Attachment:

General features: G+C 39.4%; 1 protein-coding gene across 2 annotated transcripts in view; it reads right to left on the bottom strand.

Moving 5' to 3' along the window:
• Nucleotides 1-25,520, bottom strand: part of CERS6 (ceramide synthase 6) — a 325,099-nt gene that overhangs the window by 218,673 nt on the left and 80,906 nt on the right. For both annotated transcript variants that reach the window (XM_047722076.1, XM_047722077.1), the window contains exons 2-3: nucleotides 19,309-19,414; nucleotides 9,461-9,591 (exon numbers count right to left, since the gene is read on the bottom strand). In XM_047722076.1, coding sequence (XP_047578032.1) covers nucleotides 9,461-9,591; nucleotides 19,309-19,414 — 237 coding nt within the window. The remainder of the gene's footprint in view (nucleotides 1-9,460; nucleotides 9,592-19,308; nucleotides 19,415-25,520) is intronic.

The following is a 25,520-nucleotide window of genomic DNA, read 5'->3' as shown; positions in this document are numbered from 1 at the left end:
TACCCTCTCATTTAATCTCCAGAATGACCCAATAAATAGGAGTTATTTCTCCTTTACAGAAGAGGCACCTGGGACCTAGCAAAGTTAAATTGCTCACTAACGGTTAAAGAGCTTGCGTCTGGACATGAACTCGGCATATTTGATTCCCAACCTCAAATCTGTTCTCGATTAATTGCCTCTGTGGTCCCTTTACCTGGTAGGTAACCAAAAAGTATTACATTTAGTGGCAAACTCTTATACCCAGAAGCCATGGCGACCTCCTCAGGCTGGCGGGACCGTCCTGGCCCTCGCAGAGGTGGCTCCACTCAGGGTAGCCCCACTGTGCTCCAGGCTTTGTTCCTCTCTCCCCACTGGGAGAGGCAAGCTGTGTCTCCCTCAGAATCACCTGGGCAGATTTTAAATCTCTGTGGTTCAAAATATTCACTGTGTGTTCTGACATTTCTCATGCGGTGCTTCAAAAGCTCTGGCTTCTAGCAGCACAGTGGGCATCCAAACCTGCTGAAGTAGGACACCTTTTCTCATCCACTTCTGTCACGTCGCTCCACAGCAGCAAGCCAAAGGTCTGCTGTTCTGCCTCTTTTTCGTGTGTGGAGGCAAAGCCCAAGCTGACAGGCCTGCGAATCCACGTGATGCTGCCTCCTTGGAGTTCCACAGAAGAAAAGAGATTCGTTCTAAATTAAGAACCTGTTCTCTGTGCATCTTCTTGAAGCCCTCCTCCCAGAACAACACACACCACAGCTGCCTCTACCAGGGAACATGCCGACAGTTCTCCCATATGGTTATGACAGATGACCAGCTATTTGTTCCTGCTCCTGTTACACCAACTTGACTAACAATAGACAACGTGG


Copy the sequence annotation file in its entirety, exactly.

General features: G+C 39.4%; 1 protein-coding gene across 2 annotated transcripts in view; it reads right to left on the bottom strand.

Moving 5' to 3' along the window:
• Nucleotides 1-25,520, bottom strand: part of CERS6 (ceramide synthase 6) — a 325,099-nt gene that overhangs the window by 218,673 nt on the left and 80,906 nt on the right. For both annotated transcript variants that reach the window (XM_047722076.1, XM_047722077.1), the window contains exons 2-3: nucleotides 19,309-19,414; nucleotides 9,461-9,591 (exon numbers count right to left, since the gene is read on the bottom strand). In XM_047722076.1, coding sequence (XP_047578032.1) covers nucleotides 9,461-9,591; nucleotides 19,309-19,414 — 237 coding nt within the window. The remainder of the gene's footprint in view (nucleotides 1-9,460; nucleotides 9,592-19,308; nucleotides 19,415-25,520) is intronic.

The following is a 25,520-nucleotide window of genomic DNA, read 5'->3' as shown; positions in this document are numbered from 1 at the left end:
TACCCTCTCATTTAATCTCCAGAATGACCCAATAAATAGGAGTTATTTCTCCTTTACAGAAGAGGCACCTGGGACCTAGCAAAGTTAAATTGCTCACTAACGGTTAAAGAGCTTGCGTCTGGACATGAACTCGGCATATTTGATTCCCAACCTCAAATCTGTTCTCGATTAATTGCCTCTGTGGTCCCTTTACCTGGTAGGTAACCAAAAAGTATTACATTTAGTGGCAAACTCTTATACCCAGAAGCCATGGCGACCTCCTCAGGCTGGCGGGACCGTCCTGGCCCTCGCAGAGGTGGCTCCACTCAGGGTAGCCCCACTGTGCTCCAGGCTTTGTTCCTCTCTCCCCACTGGGAGAGGCAAGCTGTGTCTCCCTCAGAATCACCTGGGCAGATTTTAAATCTCTGTGGTTCAAAATATTCACTGTGTGTTCTGACATTTCTCATGCGGTGCTTCAAAAGCTCTGGCTTCTAGCAGCACAGTGGGCATCCAAACCTGCTGAAGTAGGACACCTTTTCTCATCCACTTCTGTCACGTCGCTCCACAGCAGCAAGCCAAAGGTCTGCTGTTCTGCCTCTTTTTCGTGTGTGGAGGCAAAGCCCAAGCTGACAGGCCTGCGAATCCACGTGATGCTGCCTCCTTGGAGTTCCACAGAAGAAAAGAGATTCGTTCTAAATTAAGAACCTGTTCTCTGTGCATCTTCTTGAAGCCCTCCTCCCAGAACAACACACACCACAGCTGCCTCTACCAGGGAACATGCCGACAGTTCTCCCATATGGTTATGACAGATGACCAGCTATTTGTTCCTGCTCCTGTTACACCAACTTGACTAACAATAGACAACGTGG